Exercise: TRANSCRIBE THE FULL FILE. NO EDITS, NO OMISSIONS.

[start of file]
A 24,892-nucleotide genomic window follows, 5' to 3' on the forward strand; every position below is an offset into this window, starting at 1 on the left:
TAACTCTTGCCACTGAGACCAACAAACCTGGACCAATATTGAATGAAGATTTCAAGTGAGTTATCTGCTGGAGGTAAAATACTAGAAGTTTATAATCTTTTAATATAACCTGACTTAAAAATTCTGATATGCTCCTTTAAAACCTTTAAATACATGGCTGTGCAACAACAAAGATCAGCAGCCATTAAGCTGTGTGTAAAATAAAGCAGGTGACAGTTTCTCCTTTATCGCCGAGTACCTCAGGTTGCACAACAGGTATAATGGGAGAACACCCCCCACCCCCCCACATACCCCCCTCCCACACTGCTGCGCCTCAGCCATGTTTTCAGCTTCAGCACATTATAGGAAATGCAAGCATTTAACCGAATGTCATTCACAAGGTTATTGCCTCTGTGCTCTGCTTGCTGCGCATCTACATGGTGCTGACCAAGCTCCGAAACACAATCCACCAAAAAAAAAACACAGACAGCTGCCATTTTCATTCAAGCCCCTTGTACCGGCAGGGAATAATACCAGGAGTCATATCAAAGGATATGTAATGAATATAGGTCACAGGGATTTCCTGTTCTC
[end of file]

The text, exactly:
A 24,892-nucleotide genomic window follows, 5' to 3' on the forward strand; every position below is an offset into this window, starting at 1 on the left:
TAACTCTTGCCACTGAGACCAACAAACCTGGACCAATATTGAATGAAGATTTCAAGTGAGTTATCTGCTGGAGGTAAAATACTAGAAGTTTATAATCTTTTAATATAACCTGACTTAAAAATTCTGATATGCTCCTTTAAAACCTTTAAATACATGGCTGTGCAACAACAAAGATCAGCAGCCATTAAGCTGTGTGTAAAATAAAGCAGGTGACAGTTTCTCCTTTATCGCCGAGTACCTCAGGTTGCACAACAGGTATAATGGGAGAACACCCCCCACCCCCCCACATACCCCCCTCCCACACTGCTGCGCCTCAGCCATGTTTTCAGCTTCAGCACATTATAGGAAATGCAAGCATTTAACCGAATGTCATTCACAAGGTTATTGCCTCTGTGCTCTGCTTGCTGCGCATCTACATGGTGCTGACCAAGCTCCGAAACACAATCCACCAAAAAAAAAACACAGACAGCTGCCATTTTCATTCAAGCCCCTTGTACCGGCAGGGAATAATACCAGGAGTCATATCAAAGGATATGTAATGAATATAGGTCACAGGGATTTCCTGTTCTC